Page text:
January 30, 2023
The Year in Consumption - Flexport Weekly Economic Report
The latest data on US Personal Income and Outlays showed a seasonally-adjusted slowdown at the end of the year. Looking across 2022, however, goods consumption remained fairly stable. Further, there was evidence that consumers have money to keep buying if they choose to.
In Focus - Personal Consumption Expenditures
The latest batch of BEA data for December seemed to herald a slowdown in consumption. With a little perspective, though, the story doesn’t seem quite so clear, or so grim.
In real terms, overall Personal Consumption Expenditures (PCE) fell by 0.3% in December, following a 0.2% fall in November (revised down from flat, as first reported). Looking at the major components, services were unchanged for December; nondurable goods fell by 0.2% in November and 0.4% in December; durables (goods meant to last three years or more) fell even more sharply—down 2.1% in November and 1.6% in December.
If those changes don’t seem to average out to the headline PCE numbers, keep in mind that the categories differ in size. For 2022, services consumption made up 65.8% of PCE; nondurables were 21.6%; and durables were 12.6%. And that percentage for services is actually depressed from its pre-Covid norm.
The chart is meant to put the recent months in a broader context. It normalizes each of the subcategories of PCE so that its December 2021 level is set equal to 100. That makes it easy to see percentage fluctuations throughout the year.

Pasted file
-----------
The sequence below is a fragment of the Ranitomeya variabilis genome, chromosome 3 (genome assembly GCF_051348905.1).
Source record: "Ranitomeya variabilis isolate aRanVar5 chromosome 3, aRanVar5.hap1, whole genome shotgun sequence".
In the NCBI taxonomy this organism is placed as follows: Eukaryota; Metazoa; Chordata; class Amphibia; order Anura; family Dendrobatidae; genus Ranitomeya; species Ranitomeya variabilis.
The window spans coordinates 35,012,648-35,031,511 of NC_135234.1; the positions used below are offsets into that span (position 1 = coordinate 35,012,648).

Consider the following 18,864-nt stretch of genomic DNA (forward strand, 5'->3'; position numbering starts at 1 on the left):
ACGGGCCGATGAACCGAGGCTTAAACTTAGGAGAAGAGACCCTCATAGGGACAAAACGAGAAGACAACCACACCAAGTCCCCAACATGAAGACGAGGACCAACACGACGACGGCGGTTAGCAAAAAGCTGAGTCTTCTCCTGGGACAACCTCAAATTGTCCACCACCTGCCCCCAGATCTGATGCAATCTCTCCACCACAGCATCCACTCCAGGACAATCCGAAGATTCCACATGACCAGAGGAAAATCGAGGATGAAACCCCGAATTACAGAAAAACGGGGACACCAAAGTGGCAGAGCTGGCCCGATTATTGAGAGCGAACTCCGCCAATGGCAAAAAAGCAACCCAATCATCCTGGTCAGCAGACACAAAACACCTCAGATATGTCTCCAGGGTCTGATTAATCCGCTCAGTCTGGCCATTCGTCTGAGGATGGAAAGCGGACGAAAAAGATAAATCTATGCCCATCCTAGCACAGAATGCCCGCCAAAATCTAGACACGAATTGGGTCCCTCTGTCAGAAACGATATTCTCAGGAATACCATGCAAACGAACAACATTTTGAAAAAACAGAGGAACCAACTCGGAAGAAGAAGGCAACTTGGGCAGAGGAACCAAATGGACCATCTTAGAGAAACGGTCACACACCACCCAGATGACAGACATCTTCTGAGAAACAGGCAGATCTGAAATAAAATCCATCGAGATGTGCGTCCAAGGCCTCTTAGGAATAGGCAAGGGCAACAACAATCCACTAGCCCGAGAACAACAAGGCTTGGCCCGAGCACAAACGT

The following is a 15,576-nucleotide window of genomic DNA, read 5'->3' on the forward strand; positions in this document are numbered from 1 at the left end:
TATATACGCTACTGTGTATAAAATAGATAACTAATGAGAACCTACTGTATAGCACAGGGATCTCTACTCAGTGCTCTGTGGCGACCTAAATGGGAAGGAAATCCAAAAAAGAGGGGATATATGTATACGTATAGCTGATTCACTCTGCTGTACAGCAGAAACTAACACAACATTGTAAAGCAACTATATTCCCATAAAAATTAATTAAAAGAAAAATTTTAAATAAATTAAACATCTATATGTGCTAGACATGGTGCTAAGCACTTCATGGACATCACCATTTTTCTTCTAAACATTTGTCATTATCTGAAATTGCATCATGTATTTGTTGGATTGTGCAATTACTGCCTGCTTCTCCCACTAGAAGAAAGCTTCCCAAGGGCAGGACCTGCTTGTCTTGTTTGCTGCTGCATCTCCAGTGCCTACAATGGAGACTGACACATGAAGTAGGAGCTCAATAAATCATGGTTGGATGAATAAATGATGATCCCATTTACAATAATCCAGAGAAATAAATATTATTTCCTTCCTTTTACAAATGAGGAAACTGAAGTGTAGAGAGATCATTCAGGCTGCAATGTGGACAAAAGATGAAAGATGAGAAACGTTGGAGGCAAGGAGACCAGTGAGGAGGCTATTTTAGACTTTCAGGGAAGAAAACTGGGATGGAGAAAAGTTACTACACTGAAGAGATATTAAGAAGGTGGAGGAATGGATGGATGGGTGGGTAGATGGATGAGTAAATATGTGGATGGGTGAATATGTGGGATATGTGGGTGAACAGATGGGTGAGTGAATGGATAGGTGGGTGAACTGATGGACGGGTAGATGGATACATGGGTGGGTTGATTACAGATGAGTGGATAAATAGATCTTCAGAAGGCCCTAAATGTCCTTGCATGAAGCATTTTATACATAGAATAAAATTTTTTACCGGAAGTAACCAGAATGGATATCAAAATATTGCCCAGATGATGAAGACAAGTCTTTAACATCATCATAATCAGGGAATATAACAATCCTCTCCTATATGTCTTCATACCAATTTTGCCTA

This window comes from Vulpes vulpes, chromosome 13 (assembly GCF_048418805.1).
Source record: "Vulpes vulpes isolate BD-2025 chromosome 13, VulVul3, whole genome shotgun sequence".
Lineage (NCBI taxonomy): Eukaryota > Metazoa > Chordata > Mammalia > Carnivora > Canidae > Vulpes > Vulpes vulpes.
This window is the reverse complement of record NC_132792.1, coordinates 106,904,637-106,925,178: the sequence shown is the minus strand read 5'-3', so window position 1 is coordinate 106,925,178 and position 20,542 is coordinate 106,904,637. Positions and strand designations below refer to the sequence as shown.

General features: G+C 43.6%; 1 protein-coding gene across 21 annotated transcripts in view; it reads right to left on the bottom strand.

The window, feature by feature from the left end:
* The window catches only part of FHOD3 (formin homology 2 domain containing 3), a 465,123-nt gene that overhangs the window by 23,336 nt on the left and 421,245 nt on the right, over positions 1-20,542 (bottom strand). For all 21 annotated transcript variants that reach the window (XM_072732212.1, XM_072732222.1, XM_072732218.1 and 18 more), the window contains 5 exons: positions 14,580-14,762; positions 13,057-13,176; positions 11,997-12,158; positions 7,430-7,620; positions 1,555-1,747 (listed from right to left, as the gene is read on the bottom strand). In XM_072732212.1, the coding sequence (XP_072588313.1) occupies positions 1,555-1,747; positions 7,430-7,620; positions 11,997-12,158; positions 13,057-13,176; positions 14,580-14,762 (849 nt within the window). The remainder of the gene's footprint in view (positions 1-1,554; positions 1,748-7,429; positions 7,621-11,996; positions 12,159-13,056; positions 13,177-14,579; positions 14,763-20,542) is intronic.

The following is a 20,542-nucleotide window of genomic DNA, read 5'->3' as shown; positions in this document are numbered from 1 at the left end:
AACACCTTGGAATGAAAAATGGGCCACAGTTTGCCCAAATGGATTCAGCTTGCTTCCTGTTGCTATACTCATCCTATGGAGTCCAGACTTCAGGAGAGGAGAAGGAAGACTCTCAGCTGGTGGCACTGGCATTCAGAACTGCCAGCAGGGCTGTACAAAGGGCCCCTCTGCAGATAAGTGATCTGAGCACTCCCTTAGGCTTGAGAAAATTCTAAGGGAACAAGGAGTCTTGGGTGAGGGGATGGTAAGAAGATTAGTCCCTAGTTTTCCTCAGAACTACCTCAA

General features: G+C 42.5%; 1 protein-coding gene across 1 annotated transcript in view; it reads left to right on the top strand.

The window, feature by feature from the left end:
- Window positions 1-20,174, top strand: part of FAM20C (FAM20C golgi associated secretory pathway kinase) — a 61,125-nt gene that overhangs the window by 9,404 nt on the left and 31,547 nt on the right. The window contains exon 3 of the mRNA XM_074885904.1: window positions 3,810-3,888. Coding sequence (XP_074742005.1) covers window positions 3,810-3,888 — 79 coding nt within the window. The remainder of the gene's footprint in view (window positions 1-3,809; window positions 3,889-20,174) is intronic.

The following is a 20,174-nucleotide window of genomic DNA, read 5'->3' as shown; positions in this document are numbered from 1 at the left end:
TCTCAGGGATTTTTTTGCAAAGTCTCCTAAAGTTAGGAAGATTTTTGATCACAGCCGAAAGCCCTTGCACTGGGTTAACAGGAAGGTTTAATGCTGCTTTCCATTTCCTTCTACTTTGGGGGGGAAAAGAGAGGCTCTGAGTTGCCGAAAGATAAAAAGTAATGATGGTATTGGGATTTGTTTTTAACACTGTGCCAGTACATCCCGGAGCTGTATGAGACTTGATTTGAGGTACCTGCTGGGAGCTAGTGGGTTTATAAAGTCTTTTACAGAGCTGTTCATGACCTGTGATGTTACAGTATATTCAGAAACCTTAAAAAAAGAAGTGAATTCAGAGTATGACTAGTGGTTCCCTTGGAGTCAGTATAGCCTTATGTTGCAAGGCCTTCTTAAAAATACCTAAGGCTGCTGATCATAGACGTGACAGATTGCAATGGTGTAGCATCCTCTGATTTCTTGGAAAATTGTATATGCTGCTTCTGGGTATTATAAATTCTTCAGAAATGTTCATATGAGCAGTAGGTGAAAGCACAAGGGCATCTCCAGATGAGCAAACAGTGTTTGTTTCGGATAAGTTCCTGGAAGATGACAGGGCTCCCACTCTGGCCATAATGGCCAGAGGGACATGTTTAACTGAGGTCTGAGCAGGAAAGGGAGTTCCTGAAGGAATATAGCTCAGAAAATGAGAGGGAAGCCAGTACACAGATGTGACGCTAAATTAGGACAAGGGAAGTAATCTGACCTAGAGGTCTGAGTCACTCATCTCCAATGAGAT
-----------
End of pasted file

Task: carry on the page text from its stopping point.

Services consumption continued the steady recovery it has shown after a sharp fall in the spring of 2020. Even the flat performance in December still left it with a respectable 3.3% gain for the year.
While nondurables had a recent peak in October, the variations across the year have been fairly small and the category ended up down 0.8% for the year. Durables had much more notable ups and downs. The previous increases meant that, despite recent declines, durables ended the year up 1.8%.
If we extended the graph back even further, we’d see that both of these goods categories had their pandemic peak in the spring of 2021. Volatile durables consumption peaked 36.5% above pre-pandemic consumption and has subsided 10.6% since. Smoother nondurables peaked up 12.4% above February 2020 and dropped back by only 2.2% as of December 2022.
One key determinant of PCE is the amount of money consumers have to spend. With the December report, we see that real disposable income was down 6.4% from 2021 to 2022. In nominal terms, that involved a drop of $711bn in government social benefits, but only a $102bn drop in disposable personal income. There were other factors as well, but this rebalancing of income included an $863bn increase in wages and salaries.
Looking at monthly trends, real disposable personal income grew every month since June 2022. It was up 0.2% in December. That hasn’t translated directly into PCE growth because the savings rate steadily increased from 2.4% in September to 3.4% in December.
So what does the perspective tell us? That consumption has been fairly stable across the year and that, so far, consumers appear to have the money to keep buying.
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